Creating a Git Repo
Git repositories allow for many types of workflows, centralized or decentralized. Before creating your repo, decide which steps to follow:
Create A Local Repository
If you will be working primarily on a local machine, you may simply create a git repo by using
to change to the directory you wish to place under version control, then typing:
To initialize a git repo in that directory. From then on, you can run git commands in that directory.
Create A Remote Repository
If you will be working with your code primarily on patas, you will likely want to create your initial repository there.
ssh to patas.ling.washington.edu
- cd to the directory you wish to place under version control
- type "git init" in this directory.
Cloning the Remote Repository
If you wish to maintain a local copy of your code, you can clone the repository from patas by doing the following:
- create and cd into the directory you want to store the copy of the repository in
git clone ssh://<YOUR_USERNAME>@patas.ling.washington.edu/<PATH_TO_FILE> <DESTINATION_DIR>
for instance, if your username is "clmastudent" and the repo on patas is at ~/mycode, and you are already in the desired directory to store the copy ("."), you would type:
git clone ssh://email@example.com/~mycode .
- After entering your ssh password, you should have a copy of the entire repo in whichever directory you chose to clone it to.
Create a Shared Repository on Patas
If you will be working with a group, using Patas as a centrally-located server to coordinate your checkins is a good idea, but takes some setting up.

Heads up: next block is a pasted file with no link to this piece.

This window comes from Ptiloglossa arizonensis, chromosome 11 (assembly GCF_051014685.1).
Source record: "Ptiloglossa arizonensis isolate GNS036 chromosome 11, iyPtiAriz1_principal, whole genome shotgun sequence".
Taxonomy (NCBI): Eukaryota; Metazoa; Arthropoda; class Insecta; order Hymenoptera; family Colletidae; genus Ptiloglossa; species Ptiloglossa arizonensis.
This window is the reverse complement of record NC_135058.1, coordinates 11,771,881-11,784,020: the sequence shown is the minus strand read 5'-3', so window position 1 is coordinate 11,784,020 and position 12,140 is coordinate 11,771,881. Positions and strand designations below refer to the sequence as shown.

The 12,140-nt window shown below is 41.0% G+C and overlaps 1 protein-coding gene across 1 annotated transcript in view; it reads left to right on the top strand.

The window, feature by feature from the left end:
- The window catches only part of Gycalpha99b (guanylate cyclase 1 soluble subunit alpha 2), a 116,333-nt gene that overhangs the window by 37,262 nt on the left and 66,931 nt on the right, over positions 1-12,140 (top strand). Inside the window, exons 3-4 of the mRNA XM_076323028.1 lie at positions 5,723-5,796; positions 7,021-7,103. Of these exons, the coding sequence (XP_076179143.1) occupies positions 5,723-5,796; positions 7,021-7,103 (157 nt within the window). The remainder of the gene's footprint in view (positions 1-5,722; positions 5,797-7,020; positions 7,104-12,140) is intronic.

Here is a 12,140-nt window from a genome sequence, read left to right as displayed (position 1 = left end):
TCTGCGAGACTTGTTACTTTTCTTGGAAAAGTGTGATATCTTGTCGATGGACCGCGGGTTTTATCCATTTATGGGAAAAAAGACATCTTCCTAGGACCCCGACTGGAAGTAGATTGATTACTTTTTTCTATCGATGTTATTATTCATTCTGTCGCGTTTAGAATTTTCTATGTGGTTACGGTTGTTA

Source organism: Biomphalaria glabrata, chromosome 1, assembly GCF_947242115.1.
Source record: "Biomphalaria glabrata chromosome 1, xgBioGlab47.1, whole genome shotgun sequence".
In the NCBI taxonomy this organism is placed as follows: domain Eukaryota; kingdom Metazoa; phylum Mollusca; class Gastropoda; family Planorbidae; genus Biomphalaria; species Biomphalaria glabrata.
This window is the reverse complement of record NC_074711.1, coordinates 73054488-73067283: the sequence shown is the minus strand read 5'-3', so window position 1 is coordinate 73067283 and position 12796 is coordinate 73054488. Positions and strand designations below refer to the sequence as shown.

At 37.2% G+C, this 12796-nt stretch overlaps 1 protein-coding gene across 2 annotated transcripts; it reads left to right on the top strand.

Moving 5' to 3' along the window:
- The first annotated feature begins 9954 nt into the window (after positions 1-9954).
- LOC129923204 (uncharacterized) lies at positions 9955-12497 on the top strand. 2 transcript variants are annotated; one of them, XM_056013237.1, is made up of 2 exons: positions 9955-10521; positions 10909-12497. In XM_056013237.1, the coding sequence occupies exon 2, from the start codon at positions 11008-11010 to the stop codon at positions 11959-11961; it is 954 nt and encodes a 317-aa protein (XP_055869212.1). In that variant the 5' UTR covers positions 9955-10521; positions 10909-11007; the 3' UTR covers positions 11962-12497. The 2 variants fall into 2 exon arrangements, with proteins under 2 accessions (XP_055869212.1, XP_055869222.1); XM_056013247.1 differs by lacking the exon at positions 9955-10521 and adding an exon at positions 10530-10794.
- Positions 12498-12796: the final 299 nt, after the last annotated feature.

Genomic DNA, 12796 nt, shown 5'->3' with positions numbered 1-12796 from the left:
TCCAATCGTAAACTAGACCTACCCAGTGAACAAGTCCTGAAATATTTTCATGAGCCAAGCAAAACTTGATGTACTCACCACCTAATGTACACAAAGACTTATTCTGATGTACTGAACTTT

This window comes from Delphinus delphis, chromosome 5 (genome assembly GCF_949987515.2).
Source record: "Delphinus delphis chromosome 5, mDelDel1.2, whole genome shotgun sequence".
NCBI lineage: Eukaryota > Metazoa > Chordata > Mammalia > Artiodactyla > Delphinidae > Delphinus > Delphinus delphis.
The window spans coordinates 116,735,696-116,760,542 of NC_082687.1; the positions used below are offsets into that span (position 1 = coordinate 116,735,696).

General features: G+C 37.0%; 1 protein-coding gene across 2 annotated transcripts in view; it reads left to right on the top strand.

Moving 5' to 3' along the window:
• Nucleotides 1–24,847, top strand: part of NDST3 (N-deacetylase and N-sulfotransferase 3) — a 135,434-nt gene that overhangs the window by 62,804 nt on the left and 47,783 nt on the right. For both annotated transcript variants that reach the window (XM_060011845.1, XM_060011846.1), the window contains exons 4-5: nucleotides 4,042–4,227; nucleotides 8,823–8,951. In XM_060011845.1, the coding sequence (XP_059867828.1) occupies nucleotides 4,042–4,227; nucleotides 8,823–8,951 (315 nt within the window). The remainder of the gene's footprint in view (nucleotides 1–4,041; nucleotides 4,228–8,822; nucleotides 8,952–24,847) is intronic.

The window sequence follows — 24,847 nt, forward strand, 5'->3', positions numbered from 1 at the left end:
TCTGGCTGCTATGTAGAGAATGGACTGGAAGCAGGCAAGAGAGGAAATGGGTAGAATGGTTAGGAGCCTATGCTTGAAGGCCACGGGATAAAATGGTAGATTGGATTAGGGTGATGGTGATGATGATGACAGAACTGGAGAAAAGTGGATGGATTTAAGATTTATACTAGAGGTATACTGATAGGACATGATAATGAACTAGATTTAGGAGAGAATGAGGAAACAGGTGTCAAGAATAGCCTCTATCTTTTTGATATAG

- You will need to send a request to firstname.lastname@example.org requesting that a group be created for the patas account names in your group. This will allow your group members read/write access to your files, without making them readable to everyone.
- You may also wish to request a directory be made for your group in the
/workspace directory on the server. This space is intended specifically for shared projects.
- Once inside the desired directory, you will need to type:
git init --shared=group this will create a git repo in which all group members are able to check in code ("Push" to, in Git terms)
If you already have a repository that wasn't created with --shared=group, you can convert it by doing the following:
- Edit the repository's "config" file (found in the main directory of the repository if it's bare, or in the .git folder if it's non-bare.)
- Add a line under [core] with "sharedRepository=true"
- Run "chmod -R g+w" on the repository's main directory.
By default, the shared repository has a working copy just like one on your local machine. git will complain if you do any remote operations that might make this working copy go out of sync, such as "git push origin master," with a message like the following:
remote: error: By default, updating the current branch in a non-bare repository
remote: error: is denied, because it will make the index and work tree inconsistent
remote: error: with what you pushed, and will require 'git reset --hard' to match
remote: error: the work tree to HEAD.
The solution is to make your shared repository a "bare" repository, with no working copy. The git FAQ has a good example of how to convert a non-"bare" repository
to a "bare" one. For more information, see the description of "--bare" in the git-clone manpage or this stackoverflow thread
These instructions seem to sometimes convert a shared repository into a non-shared one, causing only one group member to be able to push; if you have this problem, you can correct it with the instructions at the end of the section above.